August Young Women Lesson: How do the Roles of Men and Women Complement Each Other in Families?

Gordon B. Hinckley and Majorie Pay Hinckley

I have really struggled to prepare an outline for the August lesson.  Like Rachel, I decided to challenge myself to prepare an outline on a topic that I felt was difficult or uncomfortable.  I am in the Laurels advisor in my ward and I will say that in all likelihood I will avoid using this lesson topic and will gravitate toward something else.  However, readers might find it useful to tackle this in order to be mentally prepared to contribute in a joint first Sunday lesson, or perhaps you feel strongly that this is the right topic for your girls.  Because I have struggled I ask that commenters offer whatever suggestions they can think of to enrich this lesson and provide alternative approaches. I am particularly hoping for meaningful quotes or scriptures that would help teach true principles.


The topic I chose was “How do the roles of men and women complement each other in families?”  The lesson plan on the church website puts heavy emphasis on the Family Proclamation, the eternal nature of gender, and pulls from such resources as Julie B. Beck’s talk “Mothers Who Know.”  I wanted to create a forum for discussion in my class about the work that makes a family run and how to decide how to divide that work, without a particular emphasis on gender.


Work that makes families run

Begin the lesson by brainstorming on the board a list of all the things that need to happen to make a home run well.  Here are some ideas I came up with, by no means  a comprehensive list: cooking, cleaning, driving, shopping, having paid employment, nurturing children, doing the taxes, gardening, caring for the sick, home repairs, plumbing, pet care, planning family outings, organizing a schedule, being good with money, being responsible with bills and other financial obligations, being funny, being able to organize and present spiritual lessons etc.


I would modify some of these to make them so they all potentially could apply to young women, for example the jobs could also be characterized for them as schoolwork, or after school employment.


Which of these jobs do you feel you do well? Which jobs does mom/dad/sister/brother do well?

-Emphasize that we all have some natural aptitudes that grow both from experiences and our personal tastes.


Which of these jobs do you feel you do poorly, or do not enjoy?

-Discuss how some jobs are probably unenjoyable for everyone (cleaning the toilet…)

Why do you still do them?

-Doing work that we don’t necessarily enjoy is part of life and is an important growth opportunity.  Everyone in the family should share the burden of the unenjoyable jobs.


Dividing Responsibilities

Note that few jobs have to be gender specific (basically giving birth is the only one I could think of). How do you think family jobs should get divided up? What system do you think would work to make that decision?


Share Doctrine & Covenants 121:41-42

41 No power or influence can or ought to be maintained by virtue of the priesthood, only by persuasion, by long-suffering, by gentleness and meekness, and by love unfeigned;

42 By kindness, and pure knowledge, which shall greatly enlarge the soul without hypocrisy, and without guile—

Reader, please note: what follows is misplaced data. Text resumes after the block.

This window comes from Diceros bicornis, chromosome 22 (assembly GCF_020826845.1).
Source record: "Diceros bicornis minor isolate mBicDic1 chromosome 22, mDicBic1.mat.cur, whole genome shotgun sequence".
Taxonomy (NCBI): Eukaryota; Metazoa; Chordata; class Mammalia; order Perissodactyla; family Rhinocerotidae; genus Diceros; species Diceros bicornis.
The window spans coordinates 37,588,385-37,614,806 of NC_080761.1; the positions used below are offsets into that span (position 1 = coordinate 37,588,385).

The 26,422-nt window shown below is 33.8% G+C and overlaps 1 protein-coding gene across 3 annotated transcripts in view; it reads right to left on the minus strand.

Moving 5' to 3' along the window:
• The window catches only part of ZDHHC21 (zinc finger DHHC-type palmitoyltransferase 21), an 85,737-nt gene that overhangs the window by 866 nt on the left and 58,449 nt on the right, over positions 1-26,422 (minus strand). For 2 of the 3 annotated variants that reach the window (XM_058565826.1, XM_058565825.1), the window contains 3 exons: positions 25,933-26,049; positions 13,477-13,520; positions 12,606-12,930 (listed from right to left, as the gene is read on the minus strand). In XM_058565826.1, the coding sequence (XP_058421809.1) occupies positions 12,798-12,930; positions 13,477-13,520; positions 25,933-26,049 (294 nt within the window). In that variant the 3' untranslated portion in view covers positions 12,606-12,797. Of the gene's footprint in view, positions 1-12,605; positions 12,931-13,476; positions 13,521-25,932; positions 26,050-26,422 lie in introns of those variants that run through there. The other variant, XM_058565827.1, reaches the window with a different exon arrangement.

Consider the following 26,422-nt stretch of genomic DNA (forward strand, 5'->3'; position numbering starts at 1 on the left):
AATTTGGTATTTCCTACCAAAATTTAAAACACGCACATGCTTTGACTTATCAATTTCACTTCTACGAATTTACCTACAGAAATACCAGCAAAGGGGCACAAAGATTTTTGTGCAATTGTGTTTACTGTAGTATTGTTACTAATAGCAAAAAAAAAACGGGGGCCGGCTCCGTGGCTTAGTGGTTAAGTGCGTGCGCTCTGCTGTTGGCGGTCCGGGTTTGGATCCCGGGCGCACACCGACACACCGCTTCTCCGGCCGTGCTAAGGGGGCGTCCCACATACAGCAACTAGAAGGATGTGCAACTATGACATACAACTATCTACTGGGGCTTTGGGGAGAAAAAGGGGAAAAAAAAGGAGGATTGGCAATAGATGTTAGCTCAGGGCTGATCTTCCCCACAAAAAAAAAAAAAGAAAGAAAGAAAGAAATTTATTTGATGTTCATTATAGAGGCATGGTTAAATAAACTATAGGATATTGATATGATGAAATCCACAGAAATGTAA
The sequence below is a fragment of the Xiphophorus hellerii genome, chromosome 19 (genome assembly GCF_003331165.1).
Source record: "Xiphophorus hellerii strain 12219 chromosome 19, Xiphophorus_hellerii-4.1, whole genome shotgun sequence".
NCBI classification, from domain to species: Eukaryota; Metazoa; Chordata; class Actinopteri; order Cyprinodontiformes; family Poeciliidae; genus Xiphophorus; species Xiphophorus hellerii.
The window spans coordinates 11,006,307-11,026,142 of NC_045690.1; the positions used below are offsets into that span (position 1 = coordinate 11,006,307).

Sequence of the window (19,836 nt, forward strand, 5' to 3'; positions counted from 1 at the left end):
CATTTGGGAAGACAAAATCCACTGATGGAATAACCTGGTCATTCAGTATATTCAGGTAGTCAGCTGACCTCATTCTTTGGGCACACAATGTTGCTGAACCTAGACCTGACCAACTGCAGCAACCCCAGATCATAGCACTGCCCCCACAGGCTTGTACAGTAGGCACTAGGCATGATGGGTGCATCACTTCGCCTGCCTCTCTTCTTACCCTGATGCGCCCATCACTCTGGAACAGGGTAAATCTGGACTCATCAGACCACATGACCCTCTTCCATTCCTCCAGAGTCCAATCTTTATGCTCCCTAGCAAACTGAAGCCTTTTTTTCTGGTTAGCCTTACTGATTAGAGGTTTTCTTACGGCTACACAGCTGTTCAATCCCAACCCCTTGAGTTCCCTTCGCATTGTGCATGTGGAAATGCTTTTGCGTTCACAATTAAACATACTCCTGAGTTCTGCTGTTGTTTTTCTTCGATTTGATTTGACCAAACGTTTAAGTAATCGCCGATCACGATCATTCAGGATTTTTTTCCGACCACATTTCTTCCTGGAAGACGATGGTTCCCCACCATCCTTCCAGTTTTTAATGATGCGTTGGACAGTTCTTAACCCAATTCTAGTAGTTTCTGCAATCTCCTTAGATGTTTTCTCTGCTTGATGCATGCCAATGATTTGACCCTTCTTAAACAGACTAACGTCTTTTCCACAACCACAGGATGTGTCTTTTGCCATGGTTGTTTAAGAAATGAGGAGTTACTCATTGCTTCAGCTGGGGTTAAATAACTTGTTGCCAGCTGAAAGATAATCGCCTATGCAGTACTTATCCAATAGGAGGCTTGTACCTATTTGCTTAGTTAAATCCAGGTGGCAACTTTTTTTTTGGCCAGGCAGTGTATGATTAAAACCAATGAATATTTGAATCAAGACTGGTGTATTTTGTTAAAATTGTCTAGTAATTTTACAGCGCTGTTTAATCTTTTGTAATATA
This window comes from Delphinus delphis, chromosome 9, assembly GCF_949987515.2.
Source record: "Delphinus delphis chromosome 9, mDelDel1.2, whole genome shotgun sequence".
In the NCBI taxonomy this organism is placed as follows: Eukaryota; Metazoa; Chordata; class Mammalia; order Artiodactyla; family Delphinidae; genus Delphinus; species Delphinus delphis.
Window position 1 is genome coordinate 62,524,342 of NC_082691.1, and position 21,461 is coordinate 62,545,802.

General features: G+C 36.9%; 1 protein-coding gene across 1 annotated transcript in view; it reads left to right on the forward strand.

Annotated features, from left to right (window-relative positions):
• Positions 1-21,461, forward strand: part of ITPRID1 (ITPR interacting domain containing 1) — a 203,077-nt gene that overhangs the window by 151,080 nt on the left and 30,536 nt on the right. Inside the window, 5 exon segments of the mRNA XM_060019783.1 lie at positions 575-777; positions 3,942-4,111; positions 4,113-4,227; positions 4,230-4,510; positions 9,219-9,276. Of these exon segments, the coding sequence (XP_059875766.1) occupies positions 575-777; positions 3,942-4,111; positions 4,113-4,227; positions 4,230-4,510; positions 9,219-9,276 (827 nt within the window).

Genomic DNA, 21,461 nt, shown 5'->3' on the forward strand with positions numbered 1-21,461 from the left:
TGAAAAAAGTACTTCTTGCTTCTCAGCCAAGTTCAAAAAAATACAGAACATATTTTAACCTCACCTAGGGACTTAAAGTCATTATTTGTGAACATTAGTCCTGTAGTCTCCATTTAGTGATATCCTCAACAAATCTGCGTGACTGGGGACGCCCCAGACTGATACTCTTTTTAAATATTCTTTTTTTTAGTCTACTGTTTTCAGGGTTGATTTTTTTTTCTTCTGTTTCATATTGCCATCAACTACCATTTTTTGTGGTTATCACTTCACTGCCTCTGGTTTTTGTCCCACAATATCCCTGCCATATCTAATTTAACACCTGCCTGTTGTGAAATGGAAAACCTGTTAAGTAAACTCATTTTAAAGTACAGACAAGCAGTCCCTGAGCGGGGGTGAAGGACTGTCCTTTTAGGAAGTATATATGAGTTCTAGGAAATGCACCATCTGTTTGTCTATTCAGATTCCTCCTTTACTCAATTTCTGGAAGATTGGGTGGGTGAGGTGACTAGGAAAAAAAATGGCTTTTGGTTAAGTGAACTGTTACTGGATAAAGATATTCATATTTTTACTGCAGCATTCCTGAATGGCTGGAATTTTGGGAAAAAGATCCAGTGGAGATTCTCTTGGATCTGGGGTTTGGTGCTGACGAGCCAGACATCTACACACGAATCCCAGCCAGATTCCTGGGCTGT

How does this verse relate to dividing up home responsibilities? How can these qualities help to make a fair division of labor?

How have your responsibilities in your family changed over time?

Learning new skills

How can you prepare yourself to perform the jobs you cannot currently do? (refer to list on board) Emphasize that you cannot plan on a spouse taking on the roles your father did, not only because you may not marry but also because your spouse may not in fact be good at or enjoy those jobs.  What is one job you would be interested in learning how to do better? What can you do this week to practice that skill?

Have special circumstances ever changed your responsibilities within your family?
 (I would share an experience I had as a teenager when I began to cook dinner more as my mother worked outside the home.) How has taking on unexpected tasks blessed your life?


Church service and family responsibilities

How should church callings fit in with all the work that happens to sustain a family?

Share Doctrine and Covenants 25:9 And thou needest not fear, for thy husband shall support thee in the church…

-Emphasize that support in families goes both ways, and church service is only possible in families because of the sacrifice and work of other family members.

How have you helped your family members to fulfill their callings? Has it ever been hard for you to have a parent give lots of time to the church? How can we cope with those feelings?


Preparing for adulthood and independence

What fears or concerns do you have about having adult responsibilities in your home? What are you excited about?


I would close with a quote from Majorie Pay Hinckley about her relationship with President Gordon B. Hinckley

“I am very grateful for a husband who always lets me do my own thing. . . He never insists that I do anything his way, or any way for that matter.  From the very beginning he gave me space and let me fly.  What a man!”   President Hinckley added “If there’s anyting that irritates me it’s these men who try to run their wives’ lives and tell them everything they ought to do and so on and so on.”


-The foundation of a happy home is mutual respect and a mutual willingness to work and be fair.  These are gospel principles and are the way Christ has asked us to treat one another.


How would you teach family roles to the Young Women? What do you think should be added to these lesson suggestions?

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14 Responses

  1. April says:

    Great lesson, Em! How brave of you to tackle such a difficult topic. When you mentioned jobs that have to be gender-specific, here is what I thought of in my household: I am a nursing mother, so I have to be the one to do that, and I need my husband to support me by giving me time and space to nurse and by correctly heating and storing breastmilk when I am away. My husband is about twice my size, so he is stronger than I am and I need him to do certain tasks that require heavy lifting, like carrying the huge bags of water softener, and it is certainly easier for me if he does tasks that require reaching high, like removing icicles. My husband is the only parent qualified to teach my sons how to pee standing up. Overall, it is quite a minority of tasks that are gender-specific. I think your emphasis on dividing responsibilities based on preference, aptitude and fairness makes more sense. i am glad you took up this challenge. This lesson gives people ideas for more reasonable options than dividing work along strict gender lines.